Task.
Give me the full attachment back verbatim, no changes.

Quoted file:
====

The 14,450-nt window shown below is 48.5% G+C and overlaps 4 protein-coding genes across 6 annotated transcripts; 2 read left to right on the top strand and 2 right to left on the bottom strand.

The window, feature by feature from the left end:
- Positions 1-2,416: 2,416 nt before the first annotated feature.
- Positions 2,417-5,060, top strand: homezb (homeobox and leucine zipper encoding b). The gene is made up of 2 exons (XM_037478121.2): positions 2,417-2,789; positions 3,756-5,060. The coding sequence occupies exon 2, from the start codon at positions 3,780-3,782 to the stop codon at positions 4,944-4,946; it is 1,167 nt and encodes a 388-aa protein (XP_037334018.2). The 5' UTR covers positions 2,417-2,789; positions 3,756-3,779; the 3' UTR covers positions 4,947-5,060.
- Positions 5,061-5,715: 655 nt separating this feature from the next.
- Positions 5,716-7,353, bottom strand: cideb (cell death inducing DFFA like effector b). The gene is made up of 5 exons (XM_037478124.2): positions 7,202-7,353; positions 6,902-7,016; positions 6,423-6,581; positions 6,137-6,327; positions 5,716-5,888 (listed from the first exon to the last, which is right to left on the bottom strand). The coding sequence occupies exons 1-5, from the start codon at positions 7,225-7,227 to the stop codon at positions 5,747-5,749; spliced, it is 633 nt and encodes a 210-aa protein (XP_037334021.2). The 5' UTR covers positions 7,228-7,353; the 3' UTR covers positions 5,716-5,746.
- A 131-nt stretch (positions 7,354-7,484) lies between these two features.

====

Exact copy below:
The 14,450-nt window shown below is 48.5% G+C and overlaps 4 protein-coding genes across 6 annotated transcripts; 2 read left to right on the top strand and 2 right to left on the bottom strand.

The window, feature by feature from the left end:
- Positions 1-2,416: 2,416 nt before the first annotated feature.
- Positions 2,417-5,060, top strand: homezb (homeobox and leucine zipper encoding b). The gene is made up of 2 exons (XM_037478121.2): positions 2,417-2,789; positions 3,756-5,060. The coding sequence occupies exon 2, from the start codon at positions 3,780-3,782 to the stop codon at positions 4,944-4,946; it is 1,167 nt and encodes a 388-aa protein (XP_037334018.2). The 5' UTR covers positions 2,417-2,789; positions 3,756-3,779; the 3' UTR covers positions 4,947-5,060.
- Positions 5,061-5,715: 655 nt separating this feature from the next.
- Positions 5,716-7,353, bottom strand: cideb (cell death inducing DFFA like effector b). The gene is made up of 5 exons (XM_037478124.2): positions 7,202-7,353; positions 6,902-7,016; positions 6,423-6,581; positions 6,137-6,327; positions 5,716-5,888 (listed from the first exon to the last, which is right to left on the bottom strand). The coding sequence occupies exons 1-5, from the start codon at positions 7,225-7,227 to the stop codon at positions 5,747-5,749; spliced, it is 633 nt and encodes a 210-aa protein (XP_037334021.2). The 5' UTR covers positions 7,228-7,353; the 3' UTR covers positions 5,716-5,746.
- A 131-nt stretch (positions 7,354-7,484) lies between these two features.